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This detail of a Google Maps search shows the distance between the actual location of Ground Zero and the planned location for the Park 51 Community Center project. (Credit: Google Maps)

“The Ground Zero mosque” phrase and idea has dominated headlines recently and stirred up political and media controversy.

But, the numerous headlines, cutlines, quotes and stories about the “Ground Zero mosque” are misleading because the intended development project is a community center, with a mosque among other facilities.  And, it’s near, not at or on Ground Zero.

As YahooNews! Michael Calderone wrote Aug 16, “there is no mosque being built on the site of Ground Zero.  It’s a simple fact, but one that news consumers can be forgiven for missing,” because news outlets keep labeling it the “Ground Zero mosque.”

What is being built is a community center, officially called Park 51.  A mosque, along with a 500-seat auditorium, a library, a restaurant and more, are all planned to be built at the community center.  And, the plans for the site include a public memorial for Sept. 11.  Park 51’s website explains that it is “an independent project led by Muslim Americans” and that it will be “open to and accessible to all members, visitors and our New York community.”

The site is about two blocks away from Ground Zero.  You can see the distance on this Google map search.

Imam Feisal Abdul-Rauf, who has become well-known through interviews about the project, is considered a “project manager” along with Sharif El-Gamal, the financial backer.

The Online Journalism Review’s Brian McDermott wrote Aug 24 that using the media’s use of the phrase “Ground Zero mosque” actually “violates the most basic tenets of journalism: be truthful and accurate.”

While some stories which lead with “Ground Zero mosque” references do later on explain that the construction is set  for near, not on Ground Zero, McDermott didn’t find that OK.

“Our brains, like search engines, gauge information on a hierarchy, prioritizing headlines and the active nouns and verbs they employ.”  Therefore, readers remember the key, hot button phrase but not the more wordy explanation.

Where did “Ground Zero mosque” term originate?

StinkyJournalism searched on LexisNexis the term “Ground Zero mosque.”  We searched all news stories from Jan. 1, 2008 until Dec. 31, 2009, and the only result was a Dec. 21 transcript from the Bill O’Reilly show.

The story was an interview of the imam’s wife, Daisy Khan, by Laura Ingraham, and the only use of the phrase was in the headline: “Controversy surrounds Ground Zero mosque/cultural center.”

The next reference to “Ground Zero mosque” in our LexisNexis search was a May 11 press release from Stop the Islamization of America issued through PR Newswire.

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“The human rights group Stop Islamization of America (SIOA) is hosting a rally at Ground Zero to protest the construction of a mosque at the site of the Islamic terror attack that brought down the Twin Towers on September 11, 2001,” the release reads.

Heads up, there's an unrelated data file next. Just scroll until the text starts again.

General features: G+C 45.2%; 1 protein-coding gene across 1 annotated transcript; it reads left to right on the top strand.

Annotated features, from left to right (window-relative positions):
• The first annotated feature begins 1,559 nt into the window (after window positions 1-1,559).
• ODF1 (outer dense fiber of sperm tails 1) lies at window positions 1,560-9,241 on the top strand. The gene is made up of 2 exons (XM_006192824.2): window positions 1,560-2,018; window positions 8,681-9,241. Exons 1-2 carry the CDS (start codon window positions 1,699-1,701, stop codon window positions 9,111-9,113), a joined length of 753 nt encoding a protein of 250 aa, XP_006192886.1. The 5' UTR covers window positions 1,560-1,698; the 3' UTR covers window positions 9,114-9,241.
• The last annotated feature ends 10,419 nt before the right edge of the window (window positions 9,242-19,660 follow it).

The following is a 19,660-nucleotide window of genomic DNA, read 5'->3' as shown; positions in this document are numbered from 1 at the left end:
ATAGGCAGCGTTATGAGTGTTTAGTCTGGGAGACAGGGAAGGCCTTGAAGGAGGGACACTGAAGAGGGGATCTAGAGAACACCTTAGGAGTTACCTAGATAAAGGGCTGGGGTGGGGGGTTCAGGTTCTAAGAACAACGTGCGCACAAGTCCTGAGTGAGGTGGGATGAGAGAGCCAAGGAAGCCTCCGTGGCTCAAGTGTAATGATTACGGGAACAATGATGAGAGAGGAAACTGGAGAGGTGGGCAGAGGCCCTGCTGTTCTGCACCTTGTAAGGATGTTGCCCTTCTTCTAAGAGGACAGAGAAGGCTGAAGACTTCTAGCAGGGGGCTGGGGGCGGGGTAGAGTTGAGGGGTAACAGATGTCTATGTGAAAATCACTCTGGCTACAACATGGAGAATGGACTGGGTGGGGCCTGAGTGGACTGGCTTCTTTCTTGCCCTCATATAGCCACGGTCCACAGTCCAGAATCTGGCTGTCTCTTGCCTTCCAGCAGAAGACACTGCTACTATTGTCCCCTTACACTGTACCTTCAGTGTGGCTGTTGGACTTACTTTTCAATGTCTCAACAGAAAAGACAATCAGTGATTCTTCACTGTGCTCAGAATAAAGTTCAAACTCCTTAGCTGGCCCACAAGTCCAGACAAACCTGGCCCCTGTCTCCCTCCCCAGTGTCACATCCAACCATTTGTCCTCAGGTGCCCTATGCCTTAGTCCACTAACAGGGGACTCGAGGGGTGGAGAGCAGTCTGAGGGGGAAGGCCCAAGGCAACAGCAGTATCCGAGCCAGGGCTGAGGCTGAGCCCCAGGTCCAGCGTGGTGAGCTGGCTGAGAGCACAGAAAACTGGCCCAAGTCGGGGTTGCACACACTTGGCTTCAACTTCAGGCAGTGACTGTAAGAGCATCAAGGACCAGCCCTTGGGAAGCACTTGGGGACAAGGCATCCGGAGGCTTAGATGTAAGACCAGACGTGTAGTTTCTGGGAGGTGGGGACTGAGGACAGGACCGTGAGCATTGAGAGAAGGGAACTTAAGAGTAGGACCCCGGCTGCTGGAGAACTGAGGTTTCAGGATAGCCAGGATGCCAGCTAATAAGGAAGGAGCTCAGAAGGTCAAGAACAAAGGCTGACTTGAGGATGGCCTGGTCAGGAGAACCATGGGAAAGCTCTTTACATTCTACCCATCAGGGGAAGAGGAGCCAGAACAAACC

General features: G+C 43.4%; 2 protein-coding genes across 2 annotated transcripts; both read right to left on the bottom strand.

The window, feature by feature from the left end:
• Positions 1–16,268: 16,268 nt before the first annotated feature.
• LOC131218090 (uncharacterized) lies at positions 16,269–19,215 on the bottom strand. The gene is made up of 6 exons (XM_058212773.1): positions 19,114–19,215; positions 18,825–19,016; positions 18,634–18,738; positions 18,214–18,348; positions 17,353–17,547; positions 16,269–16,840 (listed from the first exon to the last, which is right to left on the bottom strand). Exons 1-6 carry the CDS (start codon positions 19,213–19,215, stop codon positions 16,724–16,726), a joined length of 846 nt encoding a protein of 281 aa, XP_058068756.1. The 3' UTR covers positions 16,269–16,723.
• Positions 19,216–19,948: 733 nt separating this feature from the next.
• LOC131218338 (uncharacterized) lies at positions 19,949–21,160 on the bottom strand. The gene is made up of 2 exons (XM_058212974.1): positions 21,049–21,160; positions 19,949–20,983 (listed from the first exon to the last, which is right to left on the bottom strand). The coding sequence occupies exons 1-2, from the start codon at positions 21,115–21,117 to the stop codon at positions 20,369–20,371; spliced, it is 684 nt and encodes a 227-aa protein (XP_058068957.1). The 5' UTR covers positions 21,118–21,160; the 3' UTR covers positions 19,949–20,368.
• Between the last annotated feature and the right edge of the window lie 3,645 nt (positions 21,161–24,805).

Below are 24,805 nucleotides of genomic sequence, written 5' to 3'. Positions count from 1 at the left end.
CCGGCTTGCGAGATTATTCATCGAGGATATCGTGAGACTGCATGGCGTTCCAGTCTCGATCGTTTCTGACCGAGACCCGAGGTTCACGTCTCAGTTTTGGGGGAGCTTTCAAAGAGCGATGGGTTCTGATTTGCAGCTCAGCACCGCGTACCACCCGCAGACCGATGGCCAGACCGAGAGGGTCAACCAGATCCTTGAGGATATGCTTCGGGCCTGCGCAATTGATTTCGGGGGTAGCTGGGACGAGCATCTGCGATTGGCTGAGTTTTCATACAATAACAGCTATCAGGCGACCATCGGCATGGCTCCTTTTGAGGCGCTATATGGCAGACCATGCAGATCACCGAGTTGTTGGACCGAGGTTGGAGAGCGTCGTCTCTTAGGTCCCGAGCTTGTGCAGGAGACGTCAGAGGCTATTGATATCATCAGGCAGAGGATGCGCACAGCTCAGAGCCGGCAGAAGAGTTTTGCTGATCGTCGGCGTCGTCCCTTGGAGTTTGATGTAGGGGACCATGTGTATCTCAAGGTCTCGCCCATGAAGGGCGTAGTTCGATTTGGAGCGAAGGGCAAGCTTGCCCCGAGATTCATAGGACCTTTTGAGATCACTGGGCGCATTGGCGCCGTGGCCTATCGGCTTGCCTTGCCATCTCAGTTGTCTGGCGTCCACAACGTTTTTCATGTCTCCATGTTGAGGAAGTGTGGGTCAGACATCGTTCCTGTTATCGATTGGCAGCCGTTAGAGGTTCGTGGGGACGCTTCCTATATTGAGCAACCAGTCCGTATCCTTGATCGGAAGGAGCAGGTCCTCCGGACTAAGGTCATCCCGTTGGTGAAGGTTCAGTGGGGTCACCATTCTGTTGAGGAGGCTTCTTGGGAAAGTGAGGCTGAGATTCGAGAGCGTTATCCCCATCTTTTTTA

The blog Atlas Shrugs, which is run by SIOA’s executive director Pamela Geller, wrote a few posts about the SIOA press release, but the next mainstream media outlet to drop the term “Ground Zero mosque” in the media conversation was the New York Post, according to our LexisNexis search.

The NYPost’s May 13 “Mosque madness at Ground Zero” article opened with the authoritative, but incorrect:

“A mosque rises over Ground Zero. And fed-up New Yorkers are crying, “No!”

It is incorrect, because the mosque won’t rise “over” Ground Zero.

Other News Outlets

The New York Times has avoided labeling the project “The Ground Zero Mosque.” Yahoo News’ Calderone reported.

“To call it the Ground Zero Mosque not only would give you the impression that it’s on the site of the Trade Center but it might even give you the further impression that it’s part of the rebuilding process to that site,” Calderone reported New York Times standards editor Phil Corbett said.  But, The Times doesn’t have “any formal guidelines” for reporting on the development, Corbett is reported as saying.

Likewise, the Associated Press’s New York bureau assistant chief Chad Roedemeier is quoted as telling Calderone that “our stories have always said ‘a planned mosque near ground zero,” not “a mosque at ground zero.”

Other Mosques

As The New York Times has reported, this planned project wouldn’t bring the first mosque to the downtown area.  Two other mosques — Masjid Manhattan and Masjid al-Farah — have been downtown for years.  “What the two mosques have in common … is that both have existed for decades, largely unnoticed, blocks from the World Trade Center site.”

StinkyJournalism has written to Park 51 for more information and will update with any response.


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There’s No ‘ Ground Zero Mosque’ –There May Be a Community Center NEAR Ground Zero

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